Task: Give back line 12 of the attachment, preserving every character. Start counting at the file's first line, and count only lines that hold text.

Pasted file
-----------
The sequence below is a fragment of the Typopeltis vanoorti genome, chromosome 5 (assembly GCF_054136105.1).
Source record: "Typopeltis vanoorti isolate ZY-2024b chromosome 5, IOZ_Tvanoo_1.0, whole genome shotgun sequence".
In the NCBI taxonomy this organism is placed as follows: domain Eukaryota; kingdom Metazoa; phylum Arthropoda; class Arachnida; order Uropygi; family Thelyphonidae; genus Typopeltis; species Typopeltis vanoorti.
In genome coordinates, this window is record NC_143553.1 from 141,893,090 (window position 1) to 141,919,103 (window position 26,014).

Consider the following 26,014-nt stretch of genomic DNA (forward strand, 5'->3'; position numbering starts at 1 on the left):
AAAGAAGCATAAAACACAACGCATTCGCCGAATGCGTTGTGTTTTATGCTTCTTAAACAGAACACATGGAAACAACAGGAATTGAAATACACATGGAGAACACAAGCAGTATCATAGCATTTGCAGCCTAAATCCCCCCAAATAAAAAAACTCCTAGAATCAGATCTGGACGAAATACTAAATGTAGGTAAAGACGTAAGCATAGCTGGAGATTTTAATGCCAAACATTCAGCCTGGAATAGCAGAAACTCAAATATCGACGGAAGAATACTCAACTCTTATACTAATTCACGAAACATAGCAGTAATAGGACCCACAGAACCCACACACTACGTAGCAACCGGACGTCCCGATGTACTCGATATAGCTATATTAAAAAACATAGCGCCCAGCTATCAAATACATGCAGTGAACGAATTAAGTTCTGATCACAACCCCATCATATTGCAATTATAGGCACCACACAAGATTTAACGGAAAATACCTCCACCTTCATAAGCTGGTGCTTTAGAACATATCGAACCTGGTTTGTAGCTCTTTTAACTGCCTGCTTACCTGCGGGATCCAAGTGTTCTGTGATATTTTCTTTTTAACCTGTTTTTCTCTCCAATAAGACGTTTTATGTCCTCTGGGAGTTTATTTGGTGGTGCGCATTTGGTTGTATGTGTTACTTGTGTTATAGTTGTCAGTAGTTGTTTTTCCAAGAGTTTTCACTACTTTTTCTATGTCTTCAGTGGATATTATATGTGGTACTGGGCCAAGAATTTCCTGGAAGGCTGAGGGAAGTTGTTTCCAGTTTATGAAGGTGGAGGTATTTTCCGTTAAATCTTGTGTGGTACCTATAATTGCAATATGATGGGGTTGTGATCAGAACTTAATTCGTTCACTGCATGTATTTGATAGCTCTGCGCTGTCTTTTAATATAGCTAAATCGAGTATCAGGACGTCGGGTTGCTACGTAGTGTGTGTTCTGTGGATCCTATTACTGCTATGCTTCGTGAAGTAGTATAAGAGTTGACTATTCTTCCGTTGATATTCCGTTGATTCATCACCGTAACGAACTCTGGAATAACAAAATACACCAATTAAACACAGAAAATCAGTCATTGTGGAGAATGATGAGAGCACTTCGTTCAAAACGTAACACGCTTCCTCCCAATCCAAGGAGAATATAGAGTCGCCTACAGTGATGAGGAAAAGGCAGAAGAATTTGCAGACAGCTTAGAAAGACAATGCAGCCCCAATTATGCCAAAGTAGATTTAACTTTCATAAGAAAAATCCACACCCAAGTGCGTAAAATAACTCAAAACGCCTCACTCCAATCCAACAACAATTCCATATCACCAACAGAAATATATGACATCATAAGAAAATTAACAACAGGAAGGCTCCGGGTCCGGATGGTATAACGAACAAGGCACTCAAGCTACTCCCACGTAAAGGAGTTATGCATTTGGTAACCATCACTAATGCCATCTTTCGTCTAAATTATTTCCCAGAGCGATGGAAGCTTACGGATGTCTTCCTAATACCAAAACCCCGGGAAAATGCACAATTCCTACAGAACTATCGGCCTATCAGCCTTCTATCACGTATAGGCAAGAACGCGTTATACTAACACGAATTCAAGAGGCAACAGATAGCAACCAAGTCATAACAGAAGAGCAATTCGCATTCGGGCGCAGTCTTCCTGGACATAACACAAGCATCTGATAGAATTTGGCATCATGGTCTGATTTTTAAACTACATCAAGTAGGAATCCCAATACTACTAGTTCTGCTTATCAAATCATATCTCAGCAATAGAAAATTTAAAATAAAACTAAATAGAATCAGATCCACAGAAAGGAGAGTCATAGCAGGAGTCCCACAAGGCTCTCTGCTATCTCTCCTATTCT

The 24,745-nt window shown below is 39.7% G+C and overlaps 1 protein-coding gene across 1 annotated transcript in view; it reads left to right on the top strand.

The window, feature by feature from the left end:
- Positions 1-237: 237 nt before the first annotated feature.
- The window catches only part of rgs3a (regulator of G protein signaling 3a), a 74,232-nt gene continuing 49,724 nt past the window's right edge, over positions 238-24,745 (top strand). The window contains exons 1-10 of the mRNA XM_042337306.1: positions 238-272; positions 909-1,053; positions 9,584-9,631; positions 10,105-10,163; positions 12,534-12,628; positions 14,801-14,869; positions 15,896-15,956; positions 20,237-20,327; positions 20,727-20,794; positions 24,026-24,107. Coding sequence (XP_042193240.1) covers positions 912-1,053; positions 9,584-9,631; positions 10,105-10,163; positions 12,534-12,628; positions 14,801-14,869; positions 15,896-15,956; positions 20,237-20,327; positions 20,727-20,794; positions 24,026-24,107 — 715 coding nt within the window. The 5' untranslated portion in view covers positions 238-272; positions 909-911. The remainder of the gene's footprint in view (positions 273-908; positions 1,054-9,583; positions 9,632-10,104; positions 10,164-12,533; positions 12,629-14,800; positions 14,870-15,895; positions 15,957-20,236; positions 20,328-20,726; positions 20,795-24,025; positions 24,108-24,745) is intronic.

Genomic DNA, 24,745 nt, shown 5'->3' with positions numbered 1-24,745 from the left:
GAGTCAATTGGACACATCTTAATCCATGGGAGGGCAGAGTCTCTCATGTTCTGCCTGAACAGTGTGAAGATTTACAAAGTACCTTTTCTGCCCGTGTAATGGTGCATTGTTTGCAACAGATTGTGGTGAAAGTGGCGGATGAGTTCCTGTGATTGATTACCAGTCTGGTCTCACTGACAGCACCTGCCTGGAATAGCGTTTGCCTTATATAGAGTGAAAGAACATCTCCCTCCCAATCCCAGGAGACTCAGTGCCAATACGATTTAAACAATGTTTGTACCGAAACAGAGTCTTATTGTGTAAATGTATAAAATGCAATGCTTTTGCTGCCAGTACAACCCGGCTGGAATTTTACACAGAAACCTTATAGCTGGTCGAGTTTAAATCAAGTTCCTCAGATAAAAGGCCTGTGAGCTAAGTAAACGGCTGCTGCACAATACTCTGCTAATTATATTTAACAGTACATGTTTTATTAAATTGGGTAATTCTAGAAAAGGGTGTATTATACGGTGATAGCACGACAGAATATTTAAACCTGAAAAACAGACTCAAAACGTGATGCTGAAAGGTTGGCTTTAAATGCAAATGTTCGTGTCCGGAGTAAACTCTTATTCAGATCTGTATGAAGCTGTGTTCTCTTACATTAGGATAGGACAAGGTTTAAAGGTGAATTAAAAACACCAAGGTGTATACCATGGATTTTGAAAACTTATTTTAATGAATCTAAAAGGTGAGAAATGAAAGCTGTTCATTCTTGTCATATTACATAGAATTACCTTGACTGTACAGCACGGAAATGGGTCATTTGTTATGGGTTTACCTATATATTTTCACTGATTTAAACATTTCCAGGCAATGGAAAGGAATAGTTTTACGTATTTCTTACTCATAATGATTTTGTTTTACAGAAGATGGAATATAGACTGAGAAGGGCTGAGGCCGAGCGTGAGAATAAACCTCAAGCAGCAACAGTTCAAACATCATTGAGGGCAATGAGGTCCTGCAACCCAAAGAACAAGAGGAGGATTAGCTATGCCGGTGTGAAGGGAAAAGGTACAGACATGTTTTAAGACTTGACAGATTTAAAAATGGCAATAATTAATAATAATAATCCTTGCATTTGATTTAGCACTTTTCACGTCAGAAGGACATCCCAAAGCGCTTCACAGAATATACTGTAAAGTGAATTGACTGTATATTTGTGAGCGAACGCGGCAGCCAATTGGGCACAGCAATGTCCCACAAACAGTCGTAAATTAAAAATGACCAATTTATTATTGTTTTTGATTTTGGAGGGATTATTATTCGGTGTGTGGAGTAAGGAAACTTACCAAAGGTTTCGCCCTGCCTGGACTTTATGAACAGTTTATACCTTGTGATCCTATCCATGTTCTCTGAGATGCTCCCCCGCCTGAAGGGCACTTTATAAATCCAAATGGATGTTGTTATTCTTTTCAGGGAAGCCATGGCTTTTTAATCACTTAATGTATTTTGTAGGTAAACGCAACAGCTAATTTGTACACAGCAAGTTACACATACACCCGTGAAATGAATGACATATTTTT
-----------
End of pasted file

GAGTCAATTGGACACATCTTAATCCATGGGAGGGCAGAGTCTCTCATGTTCTGCCTGAACAGTGTGAAGATTTACAAAGTACCTTTTCTGCCCGTGTAATGGTGCATTGTTTGCAACAGATTGTGGTGAAAGTGGCGGATGAGTTCCTGTGATTGATTACCAGTCTGGTCTCACTGACAGCACCTGCCTGGAATAGCGTTTGCCTTATATAGAGTGAAAGAACATCTCCCTCCCAATCCCAGGAGACTCAGTGCCAATACGATTTAAACAATGTTTGTACCGAAACAGAGTCTTATTGTGTAAATGTATAAAATGCAATGCTTTTGCTGCCAGTACAACCCGGCTGGAATTTTACACAGAAACCTTATAGCTGGTCGAGTTTAAATCAAGTTCCTCAGATAAAAGGCCTGTGAGCTAAGTAAACGGCTGCTGCACAATACTCTGCTAATTATATTTAACAGTACATGTTTTATTAAATTGGGTAATTCTAGAAAAGGGTGTATTATACGGTGATAGCACGACAGAATATTTAAACCTGAAAAACAGACTCAAAACGTGATGCTGAAAGGTTGGCTTTAAATGCAAATGTTCGTGTCCGGAGTAAACTCTTATTCAGATCTGTATGAAGCTGTGTTCTCTTACATTAGGATAGGACAAGGTTTAAAGGTGAATTAAAAACACCAAGGTGTATACCATGGATTTTGAAAACTTATTTTAATGAATCTAAAAGGTGAGAAATGAAAGCTGTTCATTCTTGTCATATTACATAGAATTACCTTGACTGTACAGCACGGAAATGGGTCATTTGTTATGGGTTTACCTATATATTTTCACTGATTTAAACATTTCCAGGCAATGGAAAGGAATAGTTTTACGTATTTCTTACTCATAATGATTTTGTTTTACAGAAGATGGAATATAGACTGAGAAGGGCTGAGGCCGAGCGTGAGAATAAACCTCAAGCAGCAACAGTTCAAACATCATTGAGGGCAATGAGGTCCTGCAACCCAAAGAACAAGAGGAGGATTAGCTATGCCGGTGTGAAGGGAAAAGGTACAGACATGTTTTAAGACTTGACAGATTTAAAAATGGCAATAATTAATAATAATAATCCTTGCATTTGATTTAGCACTTTTCACGTCAGAAGGACATCCCAAAGCGCTTCACAGAATATACTGTAAAGTGAATTGACTGTATATTTGTGAGCGAACGCGGCAGCCAATTGGGCACAGCAATGTCCCACAAACAGTCGTAAATTAAAAATGACCAATTTATTATTGTTTTTGATTTTGGAGGGATTATTATTCGGTGTGTGGAGTAAGGAAACTTACCAAAGGTTTCGCCCTGCCTGGACTTTATGAACAGTTTATACCTTGTGATCCTATCCATGTTCTCTGAGATGCTCCCCCGCCTGAAGGGCACTTTATAAATCCAAATGGATGTTGTTATTCTTTTCAGGGAAGCCATGGCTTTTTAATCACTTAATGTATTTTGTAGGTAAACGCAACAGCTAATTTGTACACAGCAAGTTACACATACACCCGTGAAATGAATGACATATTTTT